Monthly Archive for June, 2003

Alb. Police Accuse Deputy of Impeding Probe

An Albemarle County sheriff’s deputy suspected of making up a story of how he was shot in March (see the recent story and discussion for details) has now been accused by Albemarle police of falsifying information and impeding the investigation, WINA reports. Steve Shifflett resigned from his job as a deputy when the charges became known. The timing of all of this is not particularly good for Sheriff Edgar Robb, who hired and has since defended his hiring of Shifflett, since Robb is currently running for reelection. 07/01 Update: Reed Williams has a story in today’s Progress, in which it’s stated that whether there is an investigation into this bizarre case is in the hands of Commonwealth’s Attorney Jim Camblos. Sheriff Robb says that he knew full well of Shiflett’s history at the time that he hired Shiflett, concluding that he’s “read to put this behind us.”

Express Car Wash Sues Charlottesville

Henry Weinshenk’s Express Car Wash has, with the help of The Rutherford Institute, filed a federal lawsuit against the City of Charlottesville over last year’s water restrictions, WINA reports. As a refresher, on September 17, emergency water rationing was put into place by the city when the water supply was forecast to be exhausted in 80-100 days. As the first step, outdoor water usage restrictions were put into place, followed by raising the price of water and ordering car washes to shut down. On September 20, Weinshenk announced that he had no intention of ceasing operations, believing that it was reasonable to use the dwindling water supply to wash cars. After being met with heavy criticism, Weinshenk issued a press release three days later, announcing that they had switched to a water-free system of cleaning the cars, thus remaining open throughout the drought. According to a press release by The Rutherford Institute, they are seeking to have the drought restrictions declared unconstitutional, plus damages. “Local businessmen should be able to operate free of fear that they will be arbitrarily shut down by government officials in times of duress,” declares Rutherford president John Whitehead in the release. Was this a case of unfair targeting, or was it a reasonable restriction in a time of emergency?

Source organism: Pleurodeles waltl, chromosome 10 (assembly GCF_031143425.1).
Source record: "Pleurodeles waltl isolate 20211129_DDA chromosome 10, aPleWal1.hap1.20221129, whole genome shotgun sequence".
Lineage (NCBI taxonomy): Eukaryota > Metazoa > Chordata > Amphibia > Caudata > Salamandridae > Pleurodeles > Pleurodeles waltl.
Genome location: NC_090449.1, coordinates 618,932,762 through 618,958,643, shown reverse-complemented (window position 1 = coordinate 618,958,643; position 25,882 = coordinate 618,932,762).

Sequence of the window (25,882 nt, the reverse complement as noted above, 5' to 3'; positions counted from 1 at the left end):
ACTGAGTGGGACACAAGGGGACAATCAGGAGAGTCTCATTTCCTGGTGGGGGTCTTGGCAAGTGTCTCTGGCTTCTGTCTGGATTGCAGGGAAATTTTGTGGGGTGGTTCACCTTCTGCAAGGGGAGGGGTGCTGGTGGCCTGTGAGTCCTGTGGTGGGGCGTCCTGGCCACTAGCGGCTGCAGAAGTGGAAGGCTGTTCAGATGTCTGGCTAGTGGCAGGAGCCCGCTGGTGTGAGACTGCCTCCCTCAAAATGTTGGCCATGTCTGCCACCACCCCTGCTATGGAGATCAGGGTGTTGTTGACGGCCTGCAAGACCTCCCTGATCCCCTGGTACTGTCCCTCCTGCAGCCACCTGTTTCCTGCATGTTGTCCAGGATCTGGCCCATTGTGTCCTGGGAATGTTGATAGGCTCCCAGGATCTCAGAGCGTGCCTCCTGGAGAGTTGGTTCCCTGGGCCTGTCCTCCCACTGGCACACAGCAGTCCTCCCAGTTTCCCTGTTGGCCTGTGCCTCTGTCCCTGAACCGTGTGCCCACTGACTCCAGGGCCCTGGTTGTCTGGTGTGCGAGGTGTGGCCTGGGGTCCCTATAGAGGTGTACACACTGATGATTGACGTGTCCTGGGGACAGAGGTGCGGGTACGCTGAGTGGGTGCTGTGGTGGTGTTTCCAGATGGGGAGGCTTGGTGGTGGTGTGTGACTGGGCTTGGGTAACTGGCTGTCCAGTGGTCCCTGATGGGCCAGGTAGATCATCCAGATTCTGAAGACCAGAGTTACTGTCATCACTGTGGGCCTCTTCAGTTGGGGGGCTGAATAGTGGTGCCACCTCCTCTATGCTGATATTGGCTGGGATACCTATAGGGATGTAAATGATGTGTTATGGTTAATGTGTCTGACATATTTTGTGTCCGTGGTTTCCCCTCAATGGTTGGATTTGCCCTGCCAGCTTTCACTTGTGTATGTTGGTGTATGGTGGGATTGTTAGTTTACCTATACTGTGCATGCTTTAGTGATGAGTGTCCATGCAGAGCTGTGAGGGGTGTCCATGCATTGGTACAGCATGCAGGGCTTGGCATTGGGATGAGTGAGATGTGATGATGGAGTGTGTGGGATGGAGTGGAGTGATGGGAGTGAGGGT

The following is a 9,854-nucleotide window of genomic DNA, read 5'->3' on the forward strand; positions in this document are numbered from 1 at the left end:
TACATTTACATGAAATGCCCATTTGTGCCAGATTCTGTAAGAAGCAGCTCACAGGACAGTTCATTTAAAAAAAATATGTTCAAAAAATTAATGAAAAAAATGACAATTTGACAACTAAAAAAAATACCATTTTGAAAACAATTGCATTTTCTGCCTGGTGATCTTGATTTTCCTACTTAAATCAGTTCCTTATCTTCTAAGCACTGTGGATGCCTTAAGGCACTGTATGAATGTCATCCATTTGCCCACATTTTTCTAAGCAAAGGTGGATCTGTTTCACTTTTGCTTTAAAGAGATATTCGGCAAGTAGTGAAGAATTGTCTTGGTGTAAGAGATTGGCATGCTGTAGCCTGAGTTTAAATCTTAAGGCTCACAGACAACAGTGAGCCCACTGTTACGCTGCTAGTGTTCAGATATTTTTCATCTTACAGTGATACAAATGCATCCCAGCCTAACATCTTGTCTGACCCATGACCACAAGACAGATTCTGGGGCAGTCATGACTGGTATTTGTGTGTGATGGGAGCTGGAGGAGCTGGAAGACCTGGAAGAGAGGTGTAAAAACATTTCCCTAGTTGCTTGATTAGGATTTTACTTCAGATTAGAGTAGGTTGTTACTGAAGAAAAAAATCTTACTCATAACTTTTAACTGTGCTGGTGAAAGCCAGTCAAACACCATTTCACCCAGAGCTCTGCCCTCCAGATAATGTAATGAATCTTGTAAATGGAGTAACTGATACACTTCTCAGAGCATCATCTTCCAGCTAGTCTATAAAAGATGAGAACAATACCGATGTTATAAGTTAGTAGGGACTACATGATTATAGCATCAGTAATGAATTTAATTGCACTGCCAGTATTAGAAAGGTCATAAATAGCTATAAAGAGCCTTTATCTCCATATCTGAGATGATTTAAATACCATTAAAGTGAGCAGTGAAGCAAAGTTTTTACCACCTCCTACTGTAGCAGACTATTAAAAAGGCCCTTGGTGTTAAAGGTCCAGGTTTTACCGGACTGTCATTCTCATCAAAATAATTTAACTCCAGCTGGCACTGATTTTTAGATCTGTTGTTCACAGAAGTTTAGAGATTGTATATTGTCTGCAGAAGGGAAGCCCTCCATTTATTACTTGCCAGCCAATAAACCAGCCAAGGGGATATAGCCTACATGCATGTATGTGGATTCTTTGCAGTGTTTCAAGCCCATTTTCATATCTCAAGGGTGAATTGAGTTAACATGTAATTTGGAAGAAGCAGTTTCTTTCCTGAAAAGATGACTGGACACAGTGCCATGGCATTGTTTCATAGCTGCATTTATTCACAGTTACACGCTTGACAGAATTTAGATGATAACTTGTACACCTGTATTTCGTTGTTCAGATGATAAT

PEC’s “Clarion” Opposes Sprawl

Homes throughout Charlottesville and Albemarle County have recently received a four page newspaper-styled anti-growth mailing, entitled “The Albemarle County Clarion,” released by the Piedmont Environmental Council. The first of a few planned mailings on the topic, The Clarion describes itself as “sounding the alarm” on growth, warning of “the suburbanization of the rural area” in the county. The publication argues that sprawl can be stopped, and that preservation of rural areas is necessary, pointing out that county zoning plans for 50,000 new homes and 120,000 new people in Albemarle. Developer Wendell Wood says that the publication is factually inaccurate, and Chamber of Commerce president Timothy Hulbert dismisses it as a fund-raising piece. Given all of the developments planned in Albemarle, it’s clear that dramatic change is the plan for Albemarle; is this a bad thing? Are efforts to end growth a good idea? David Dadurka has the story in today’s Progress.

Vespa Dealership Opens

With the extensive advertising and promotion over the past couple of months, it would be difficult for anybody to have missed the recent opening of a Vespa dealership in Charlottesville, on Preston. Owner Colin Dougherty believes that the Italian scooters are a natural for Charlottesville, because, he asserts, “traffic is almost as bad as it is in Philadelphia.” The dealership has only sold 10 of the $3,000+ machines in their five weeks of operation. Does Charlottesville want Vespas? James Fernald has the story in today’s Progress.

Big Construction Plans for UVa

Indie writes: The University of Virginia has an ambitious plan to build up its campus over the next few years. Included in its expansive plan is a goal to boost undergraduate enrollment by 400-500, possibly 1,100. See the full story in The Daily Progress.

They estimate that $1B will be spent during this expansion over the next few years, creating 1,400 jobs. They intend to physically expand UVa, heading to 9th and 10th Street and across JPA.